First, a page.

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An 'art-felt' experience in Doha

Mohan Padmanabhan Recently in Doha | Updated on December 23, 2011 Published on December 23, 2011

The Doha Museum of Islamic Art. Photo: Mohan Padmanabhan

Someone aptly commented that “the learned understand the reason of the art; the unlearned feel the pleasure”. As a joyful member of the 'unlearned’ brigade on a recent visit to Doha, capital city of Qatar, this scribe, long used to economic jargons and balance sheet language, felt absolute pleasure, and of course, awe, after visiting the Doha Museum of Islamic Art, which rises majestically off the Doha bay. The museum is connected to shore by two pedestrian bridges and a vehicular bridge.

The museum, admission to which is free, has two floors of permanent galleries, one main temporary gallery, two outdoor courtyards flanking the vast atrium area, a 197-seat auditorium, a prayer hall for men and women, a world class conservation lab and object storage area, and a library and closed rare books study section, besides the cafeteria and gift shop.

The collections, spanning three Continents and 13 centuries, include woodwork, manuscripts, glass, textiles, ceramics, jewellery and precious objects, metalwork and arms. On the permanent gallery at the third floor, one can see and be amazed at the various artefact items from different cultures and nations across the Middle East.

Rare exhibits

The most fascinating objects of art are from 9th-10th Century Damascus and Cairo, which were important centres of art production. Some of the rare exhibits include items of lustre and underglaze painted ceramics, glass decorated with enamel and gliding and brass vessels inlaid with silver, demonstrating the refinement of the Ayyubid dynasty’s lifestyle (1169-1260). The Ayyubid rule, with Cairo as capital, covered Egypt, Palestine, Syria, Yemen and South Turkey. The rich iconography includes a wide repertoire of figural scenery, often of royal or astrological significance.

Some of the rare objects which can take one’s breath away are a 10th century Andalusian bronze hind decorated with Arabesque palm leaves, a 12th century female bird on glossed ceramics from Syria and a magnificent whole jade amulet from Mughal India. According to Michelle Walton, Head of Research at the Museum, the earliest and rare pieces on display are the glass vessels from the ninth century.

She describes museums as “living entities, not just pretty things in glass cases, and each object has a story to tell about the culture it represents”. It was thrilling for an Indian scribe to see the many jewelled treasures from the Mughal courts, besides the breathtaking Iznik pottery from the Ottoman empire and the items of silk and ivory. It was a pleasant surprise to see a handwritten (in Arabic script) version of Valmiki Ramayana among the rare manuscripts section in the permanent gallery housing calligraphic gems from around the world..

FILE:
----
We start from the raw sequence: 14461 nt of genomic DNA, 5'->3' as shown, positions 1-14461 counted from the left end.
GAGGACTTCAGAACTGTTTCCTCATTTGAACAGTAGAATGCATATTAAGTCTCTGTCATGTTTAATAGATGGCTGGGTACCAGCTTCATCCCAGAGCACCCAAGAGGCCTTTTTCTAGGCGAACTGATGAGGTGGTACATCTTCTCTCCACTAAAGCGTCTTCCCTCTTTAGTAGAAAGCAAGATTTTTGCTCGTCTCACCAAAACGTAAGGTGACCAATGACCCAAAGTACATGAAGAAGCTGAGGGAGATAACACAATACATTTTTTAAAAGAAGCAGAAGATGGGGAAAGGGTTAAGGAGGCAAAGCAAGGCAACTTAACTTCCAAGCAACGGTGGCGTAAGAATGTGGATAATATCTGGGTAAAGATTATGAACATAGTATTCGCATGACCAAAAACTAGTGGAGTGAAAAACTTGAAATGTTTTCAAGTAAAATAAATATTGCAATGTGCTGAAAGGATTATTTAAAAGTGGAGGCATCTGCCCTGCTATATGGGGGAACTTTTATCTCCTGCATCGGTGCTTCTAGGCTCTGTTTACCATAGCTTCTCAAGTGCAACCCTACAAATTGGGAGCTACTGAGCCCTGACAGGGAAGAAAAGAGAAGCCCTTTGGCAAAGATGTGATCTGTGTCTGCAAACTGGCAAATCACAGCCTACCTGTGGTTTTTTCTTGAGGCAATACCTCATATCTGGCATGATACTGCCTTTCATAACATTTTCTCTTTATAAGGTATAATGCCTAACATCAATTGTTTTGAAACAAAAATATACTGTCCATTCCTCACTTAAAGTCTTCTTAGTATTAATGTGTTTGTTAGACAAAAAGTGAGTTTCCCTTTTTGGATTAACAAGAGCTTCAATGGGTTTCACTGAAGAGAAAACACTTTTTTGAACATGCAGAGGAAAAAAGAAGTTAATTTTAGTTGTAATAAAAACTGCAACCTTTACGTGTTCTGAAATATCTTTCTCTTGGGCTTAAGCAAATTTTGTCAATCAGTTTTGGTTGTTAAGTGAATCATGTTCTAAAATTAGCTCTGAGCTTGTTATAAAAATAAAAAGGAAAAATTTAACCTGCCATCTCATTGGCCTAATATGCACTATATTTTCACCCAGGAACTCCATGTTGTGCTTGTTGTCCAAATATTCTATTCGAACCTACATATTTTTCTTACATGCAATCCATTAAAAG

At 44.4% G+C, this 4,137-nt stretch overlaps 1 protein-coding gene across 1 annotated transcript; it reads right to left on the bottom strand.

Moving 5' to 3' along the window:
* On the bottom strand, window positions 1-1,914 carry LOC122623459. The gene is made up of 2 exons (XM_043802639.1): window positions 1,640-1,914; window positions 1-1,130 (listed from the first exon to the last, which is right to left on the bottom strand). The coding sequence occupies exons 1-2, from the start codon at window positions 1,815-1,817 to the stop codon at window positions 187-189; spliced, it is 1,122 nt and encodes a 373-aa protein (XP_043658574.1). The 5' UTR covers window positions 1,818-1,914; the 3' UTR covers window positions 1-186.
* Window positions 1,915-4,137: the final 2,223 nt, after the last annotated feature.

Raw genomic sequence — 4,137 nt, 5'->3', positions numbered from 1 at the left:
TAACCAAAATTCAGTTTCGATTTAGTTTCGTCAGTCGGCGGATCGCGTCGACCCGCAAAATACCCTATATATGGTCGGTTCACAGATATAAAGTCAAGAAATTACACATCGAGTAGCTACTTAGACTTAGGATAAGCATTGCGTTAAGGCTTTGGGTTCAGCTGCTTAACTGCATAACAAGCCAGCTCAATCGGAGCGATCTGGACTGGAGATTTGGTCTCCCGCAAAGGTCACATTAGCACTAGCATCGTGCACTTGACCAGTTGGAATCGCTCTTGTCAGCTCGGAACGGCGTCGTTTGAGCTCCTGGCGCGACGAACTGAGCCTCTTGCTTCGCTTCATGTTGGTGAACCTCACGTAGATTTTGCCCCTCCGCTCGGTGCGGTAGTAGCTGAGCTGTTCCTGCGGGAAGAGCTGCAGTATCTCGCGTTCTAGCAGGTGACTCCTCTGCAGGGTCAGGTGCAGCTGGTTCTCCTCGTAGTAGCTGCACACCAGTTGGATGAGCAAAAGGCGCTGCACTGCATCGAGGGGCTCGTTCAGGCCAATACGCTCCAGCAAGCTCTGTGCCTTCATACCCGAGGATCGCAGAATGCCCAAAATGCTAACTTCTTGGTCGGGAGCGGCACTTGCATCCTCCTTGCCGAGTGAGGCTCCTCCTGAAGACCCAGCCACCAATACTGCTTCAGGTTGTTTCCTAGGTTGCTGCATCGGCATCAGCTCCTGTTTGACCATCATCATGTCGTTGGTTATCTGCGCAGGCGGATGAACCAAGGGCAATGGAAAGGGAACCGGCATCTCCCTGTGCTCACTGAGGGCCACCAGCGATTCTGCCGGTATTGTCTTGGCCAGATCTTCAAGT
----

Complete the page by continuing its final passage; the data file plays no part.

Designed by world renowned architect I.M.Pei, the 3,76,740 sq ft Doha museum has got to be a must-see on anybody’s itinerary, if visiting Doha , the education hub of the Middle East .

Cultural icon of the Gulf

Located some 60 metres away from Doha ’s famed 'Corniche’ water-front, the iconic 5-storey building , which has ceilings with Islamic patterns, houses a fascinating collection of international masterpieces in galleries encircling a high-domed atrium. While it truly unlocks the wonders of the ancient world to the intellectually inclined, there is no gainsaying the fact it can draw the attention of one and all. It may not be farfetched to say that the Doha Museum of Islamic Art, which opened for public viewing in December 2008, has indeed emerged as a new cultural icon of the Gulf region.

The exterior of the building reflects the great tradition of the past with modern geometric patterns, and the interior stuns you with a domed oculus (with intricate images and shapes) reminiscent of that in Rome’s Pantheon. The prime focus of the display is on patterns, calligraphy and tile work, and a stunning rug room guides you into the scientific instruments room with astrolabes, globes and early period compasses.

Published on December 23, 2011
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